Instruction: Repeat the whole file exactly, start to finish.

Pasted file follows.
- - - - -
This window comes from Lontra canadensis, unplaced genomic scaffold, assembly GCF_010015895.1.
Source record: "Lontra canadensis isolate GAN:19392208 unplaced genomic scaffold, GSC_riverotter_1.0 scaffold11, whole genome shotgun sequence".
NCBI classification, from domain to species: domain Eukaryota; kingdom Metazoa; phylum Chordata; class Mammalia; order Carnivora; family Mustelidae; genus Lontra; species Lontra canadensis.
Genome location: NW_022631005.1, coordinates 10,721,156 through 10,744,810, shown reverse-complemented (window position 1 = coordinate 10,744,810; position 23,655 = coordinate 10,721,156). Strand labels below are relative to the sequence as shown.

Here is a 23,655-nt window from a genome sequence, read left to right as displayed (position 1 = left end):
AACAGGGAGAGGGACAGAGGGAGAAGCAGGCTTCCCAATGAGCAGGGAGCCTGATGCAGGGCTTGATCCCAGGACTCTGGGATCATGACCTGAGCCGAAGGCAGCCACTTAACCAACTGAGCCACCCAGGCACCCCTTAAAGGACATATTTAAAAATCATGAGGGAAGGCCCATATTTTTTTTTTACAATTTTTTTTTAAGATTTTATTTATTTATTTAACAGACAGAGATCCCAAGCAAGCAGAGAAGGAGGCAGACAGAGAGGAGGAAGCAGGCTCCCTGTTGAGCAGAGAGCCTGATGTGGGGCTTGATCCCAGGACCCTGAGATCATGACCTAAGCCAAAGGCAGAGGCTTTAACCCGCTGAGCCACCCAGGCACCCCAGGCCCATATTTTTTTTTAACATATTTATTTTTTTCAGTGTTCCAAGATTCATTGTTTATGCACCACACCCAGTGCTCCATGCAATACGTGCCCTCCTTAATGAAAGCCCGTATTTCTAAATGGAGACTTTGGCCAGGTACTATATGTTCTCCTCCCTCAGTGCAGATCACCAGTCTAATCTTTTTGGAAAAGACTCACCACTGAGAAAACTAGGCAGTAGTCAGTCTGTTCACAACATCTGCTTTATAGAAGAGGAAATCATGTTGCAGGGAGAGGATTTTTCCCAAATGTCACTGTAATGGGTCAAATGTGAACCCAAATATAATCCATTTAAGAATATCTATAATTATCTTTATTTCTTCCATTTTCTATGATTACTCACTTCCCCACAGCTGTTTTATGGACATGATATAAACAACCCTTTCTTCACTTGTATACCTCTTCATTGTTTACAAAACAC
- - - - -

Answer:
This window comes from Lontra canadensis, unplaced genomic scaffold, assembly GCF_010015895.1.
Source record: "Lontra canadensis isolate GAN:19392208 unplaced genomic scaffold, GSC_riverotter_1.0 scaffold11, whole genome shotgun sequence".
NCBI classification, from domain to species: domain Eukaryota; kingdom Metazoa; phylum Chordata; class Mammalia; order Carnivora; family Mustelidae; genus Lontra; species Lontra canadensis.
Genome location: NW_022631005.1, coordinates 10,721,156 through 10,744,810, shown reverse-complemented (window position 1 = coordinate 10,744,810; position 23,655 = coordinate 10,721,156). Strand labels below are relative to the sequence as shown.

Here is a 23,655-nt window from a genome sequence, read left to right as displayed (position 1 = left end):
AACAGGGAGAGGGACAGAGGGAGAAGCAGGCTTCCCAATGAGCAGGGAGCCTGATGCAGGGCTTGATCCCAGGACTCTGGGATCATGACCTGAGCCGAAGGCAGCCACTTAACCAACTGAGCCACCCAGGCACCCCTTAAAGGACATATTTAAAAATCATGAGGGAAGGCCCATATTTTTTTTTTACAATTTTTTTTTAAGATTTTATTTATTTATTTAACAGACAGAGATCCCAAGCAAGCAGAGAAGGAGGCAGACAGAGAGGAGGAAGCAGGCTCCCTGTTGAGCAGAGAGCCTGATGTGGGGCTTGATCCCAGGACCCTGAGATCATGACCTAAGCCAAAGGCAGAGGCTTTAACCCGCTGAGCCACCCAGGCACCCCAGGCCCATATTTTTTTTTAACATATTTATTTTTTTCAGTGTTCCAAGATTCATTGTTTATGCACCACACCCAGTGCTCCATGCAATACGTGCCCTCCTTAATGAAAGCCCGTATTTCTAAATGGAGACTTTGGCCAGGTACTATATGTTCTCCTCCCTCAGTGCAGATCACCAGTCTAATCTTTTTGGAAAAGACTCACCACTGAGAAAACTAGGCAGTAGTCAGTCTGTTCACAACATCTGCTTTATAGAAGAGGAAATCATGTTGCAGGGAGAGGATTTTTCCCAAATGTCACTGTAATGGGTCAAATGTGAACCCAAATATAATCCATTTAAGAATATCTATAATTATCTTTATTTCTTCCATTTTCTATGATTACTCACTTCCCCACAGCTGTTTTATGGACATGATATAAACAACCCTTTCTTCACTTGTATACCTCTTCATTGTTTACAAAACAC